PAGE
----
Opening of the exhibition ro the 100-year formation of Czechoslovakia

In the Museum of the Political History of Russia, a new exhibition has opened called, “The Czechoslovakian State: 1918-1989. To the 100-year Formation of Czechoslovakia.” The exhibition covers more than a 70-year period of the country’s history: starting with the First Czechoslovakian Republic, and later the Czechoslovakian Socialist Republic.

The exhibition was sponsored by the Czech Consulate General in St. Petersburg. Representatives of the Czech, Polish, Slovak and Lithuanian consulates attended the opening. Deputy Director of the Museum of the Political History of Russia Liliya Kuraeva recalled that the museum has long collaborated with the General Consulate of the Czech Republic in St. Petersburg and has on several occasions held exhibitions dedicated to the history of the country. According to Kuraeva, the new project presents a modern view on events which influenced the development of the democratic states of Slovakia and the Czech Republic.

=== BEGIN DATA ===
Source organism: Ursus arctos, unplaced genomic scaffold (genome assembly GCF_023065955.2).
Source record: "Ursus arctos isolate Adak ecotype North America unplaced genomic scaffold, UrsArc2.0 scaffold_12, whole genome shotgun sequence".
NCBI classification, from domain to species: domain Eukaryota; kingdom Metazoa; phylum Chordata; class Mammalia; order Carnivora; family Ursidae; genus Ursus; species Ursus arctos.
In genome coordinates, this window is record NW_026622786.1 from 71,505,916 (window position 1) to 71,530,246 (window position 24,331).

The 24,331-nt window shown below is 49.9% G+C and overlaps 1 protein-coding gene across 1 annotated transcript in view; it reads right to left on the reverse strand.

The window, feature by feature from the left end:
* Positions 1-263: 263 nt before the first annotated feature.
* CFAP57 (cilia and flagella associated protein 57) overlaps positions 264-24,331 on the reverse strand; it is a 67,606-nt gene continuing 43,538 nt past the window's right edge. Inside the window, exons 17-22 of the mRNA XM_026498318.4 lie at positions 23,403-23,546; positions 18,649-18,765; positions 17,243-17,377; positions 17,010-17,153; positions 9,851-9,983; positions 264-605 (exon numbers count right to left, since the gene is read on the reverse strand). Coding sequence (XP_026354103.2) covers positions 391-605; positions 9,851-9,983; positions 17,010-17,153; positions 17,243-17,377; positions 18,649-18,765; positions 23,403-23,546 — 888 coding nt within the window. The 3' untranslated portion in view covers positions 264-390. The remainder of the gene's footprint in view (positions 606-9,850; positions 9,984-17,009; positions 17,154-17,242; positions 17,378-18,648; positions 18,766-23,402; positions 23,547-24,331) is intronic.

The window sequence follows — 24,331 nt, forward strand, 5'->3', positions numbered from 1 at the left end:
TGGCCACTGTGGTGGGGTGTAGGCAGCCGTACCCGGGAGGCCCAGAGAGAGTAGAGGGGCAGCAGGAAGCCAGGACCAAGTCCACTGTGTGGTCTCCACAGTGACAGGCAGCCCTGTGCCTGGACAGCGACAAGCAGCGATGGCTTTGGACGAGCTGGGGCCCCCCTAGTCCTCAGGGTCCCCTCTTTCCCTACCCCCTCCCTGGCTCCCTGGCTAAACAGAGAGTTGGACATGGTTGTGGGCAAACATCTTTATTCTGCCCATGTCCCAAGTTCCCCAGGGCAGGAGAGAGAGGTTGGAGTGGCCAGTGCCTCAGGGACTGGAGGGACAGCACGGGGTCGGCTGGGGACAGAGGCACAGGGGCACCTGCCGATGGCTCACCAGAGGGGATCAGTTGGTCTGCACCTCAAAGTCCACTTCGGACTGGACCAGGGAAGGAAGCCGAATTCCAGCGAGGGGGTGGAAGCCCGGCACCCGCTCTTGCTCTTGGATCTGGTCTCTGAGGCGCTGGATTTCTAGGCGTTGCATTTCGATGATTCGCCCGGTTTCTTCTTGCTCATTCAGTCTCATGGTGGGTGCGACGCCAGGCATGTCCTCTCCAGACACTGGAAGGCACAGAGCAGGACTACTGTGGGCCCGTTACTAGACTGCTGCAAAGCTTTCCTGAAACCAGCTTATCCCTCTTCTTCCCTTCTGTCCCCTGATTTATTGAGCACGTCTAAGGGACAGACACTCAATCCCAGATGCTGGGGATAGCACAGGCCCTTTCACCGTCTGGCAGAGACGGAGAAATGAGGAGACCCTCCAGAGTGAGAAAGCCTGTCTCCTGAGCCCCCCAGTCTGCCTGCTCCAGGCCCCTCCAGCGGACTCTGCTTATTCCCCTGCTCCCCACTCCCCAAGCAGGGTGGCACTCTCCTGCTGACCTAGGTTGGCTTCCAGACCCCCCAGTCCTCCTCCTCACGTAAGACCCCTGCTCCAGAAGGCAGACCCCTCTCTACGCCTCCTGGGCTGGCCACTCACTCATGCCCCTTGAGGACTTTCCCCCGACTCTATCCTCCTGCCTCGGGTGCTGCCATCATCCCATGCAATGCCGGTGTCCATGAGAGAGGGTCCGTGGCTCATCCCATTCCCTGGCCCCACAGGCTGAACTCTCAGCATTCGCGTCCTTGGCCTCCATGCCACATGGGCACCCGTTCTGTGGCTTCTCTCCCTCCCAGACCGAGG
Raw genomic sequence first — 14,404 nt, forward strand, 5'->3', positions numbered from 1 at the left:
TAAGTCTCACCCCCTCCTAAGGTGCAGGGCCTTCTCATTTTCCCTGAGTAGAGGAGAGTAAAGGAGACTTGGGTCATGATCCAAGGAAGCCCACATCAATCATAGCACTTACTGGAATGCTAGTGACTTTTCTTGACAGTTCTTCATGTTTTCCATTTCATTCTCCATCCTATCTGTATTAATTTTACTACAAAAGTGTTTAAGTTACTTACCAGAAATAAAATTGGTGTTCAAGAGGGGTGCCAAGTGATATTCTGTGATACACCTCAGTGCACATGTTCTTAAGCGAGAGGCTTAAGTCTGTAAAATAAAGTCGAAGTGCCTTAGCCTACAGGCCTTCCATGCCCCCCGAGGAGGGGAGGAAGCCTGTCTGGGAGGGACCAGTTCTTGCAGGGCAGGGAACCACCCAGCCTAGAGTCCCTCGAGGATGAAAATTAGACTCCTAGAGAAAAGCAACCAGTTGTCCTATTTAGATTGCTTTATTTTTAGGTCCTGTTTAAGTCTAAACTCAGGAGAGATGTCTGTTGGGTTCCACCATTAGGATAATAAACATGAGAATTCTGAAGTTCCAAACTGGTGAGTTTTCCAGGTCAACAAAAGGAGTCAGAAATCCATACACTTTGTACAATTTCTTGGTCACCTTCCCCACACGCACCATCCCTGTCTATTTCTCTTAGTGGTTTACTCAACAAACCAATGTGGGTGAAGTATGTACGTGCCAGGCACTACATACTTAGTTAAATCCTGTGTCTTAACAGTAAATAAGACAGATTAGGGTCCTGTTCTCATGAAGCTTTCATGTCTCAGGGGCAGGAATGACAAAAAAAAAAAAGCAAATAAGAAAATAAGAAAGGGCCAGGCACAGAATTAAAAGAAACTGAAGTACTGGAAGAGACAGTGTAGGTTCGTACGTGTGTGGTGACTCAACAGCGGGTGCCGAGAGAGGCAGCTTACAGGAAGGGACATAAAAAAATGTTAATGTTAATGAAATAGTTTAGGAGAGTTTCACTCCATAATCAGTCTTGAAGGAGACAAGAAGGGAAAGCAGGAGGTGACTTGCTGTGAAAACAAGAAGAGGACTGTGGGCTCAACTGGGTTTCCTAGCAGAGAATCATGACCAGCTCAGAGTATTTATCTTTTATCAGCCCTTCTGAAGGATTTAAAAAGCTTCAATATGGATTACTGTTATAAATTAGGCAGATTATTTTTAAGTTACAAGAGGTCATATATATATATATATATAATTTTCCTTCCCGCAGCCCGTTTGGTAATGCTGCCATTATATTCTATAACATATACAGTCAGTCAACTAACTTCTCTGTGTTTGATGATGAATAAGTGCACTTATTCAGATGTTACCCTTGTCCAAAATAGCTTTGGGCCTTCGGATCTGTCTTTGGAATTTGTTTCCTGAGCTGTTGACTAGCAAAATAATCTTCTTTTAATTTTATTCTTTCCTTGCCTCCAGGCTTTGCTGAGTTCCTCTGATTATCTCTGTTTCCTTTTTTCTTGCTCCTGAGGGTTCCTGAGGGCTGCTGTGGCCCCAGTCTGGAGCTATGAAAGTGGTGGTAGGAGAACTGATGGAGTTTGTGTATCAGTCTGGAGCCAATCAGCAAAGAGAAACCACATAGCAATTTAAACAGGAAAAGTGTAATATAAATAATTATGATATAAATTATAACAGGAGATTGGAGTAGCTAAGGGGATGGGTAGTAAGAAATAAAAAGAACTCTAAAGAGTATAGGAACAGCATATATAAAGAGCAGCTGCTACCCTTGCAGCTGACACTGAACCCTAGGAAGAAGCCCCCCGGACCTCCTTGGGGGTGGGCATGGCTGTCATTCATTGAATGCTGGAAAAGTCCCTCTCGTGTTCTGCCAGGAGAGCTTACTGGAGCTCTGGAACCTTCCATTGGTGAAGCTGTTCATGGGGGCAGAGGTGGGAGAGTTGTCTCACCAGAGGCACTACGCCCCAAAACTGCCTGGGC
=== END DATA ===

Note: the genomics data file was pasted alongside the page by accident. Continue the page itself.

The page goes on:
Consul General of the Czech Republic in St. Petersburg Karel Kunle thanked the museum for helping to organize the exhibition. “It may seem strange to mark the 100thanniversary of a state which no longer exists, but for us, it is primarily a means of remembrance and a sign of respect for what the Czechoslovakian Republic was,” said Kunle. He recalled that this year marks not only the 100-year anniversary of the founding of Czechoslovakia, but also the anniversary of the signing of the Munich Agreement, which in the Czech Republic is simply known as the Munich Conspiracy. The Munich Agreement, which annexed to Nazi Germany the border lands of Czechoslovakia inhabited by Germans, was signed on the 30th of September 1938, by representatives of Great Britain, France, Germany and Italy. This event not only opened the opportunity for Hitler to divide Czechoslovakia, but also became a prelude to the Second World War.

A separate part of the exhibition is dedicated to the Prague Spring. Exactly 50 years ago, in August of 1968, an attempt to create socialism with a “human face” in Czechoslovakia was repressed. Troops from signatory countries to the Warsaw Pact were brought into the country.

The exhibition will be open in the atrium of the museum until the 17thof October.

The project involved the participation of the Czech Academy of Sciences, Czech Television, the Czech Press Agency, the City of Prague Museum, the National Film Archive, the National Gallery in Prague, the National Library, the National Museum, the Slovak National Gallery, the Military History Institutes in Prague and Bratislava.

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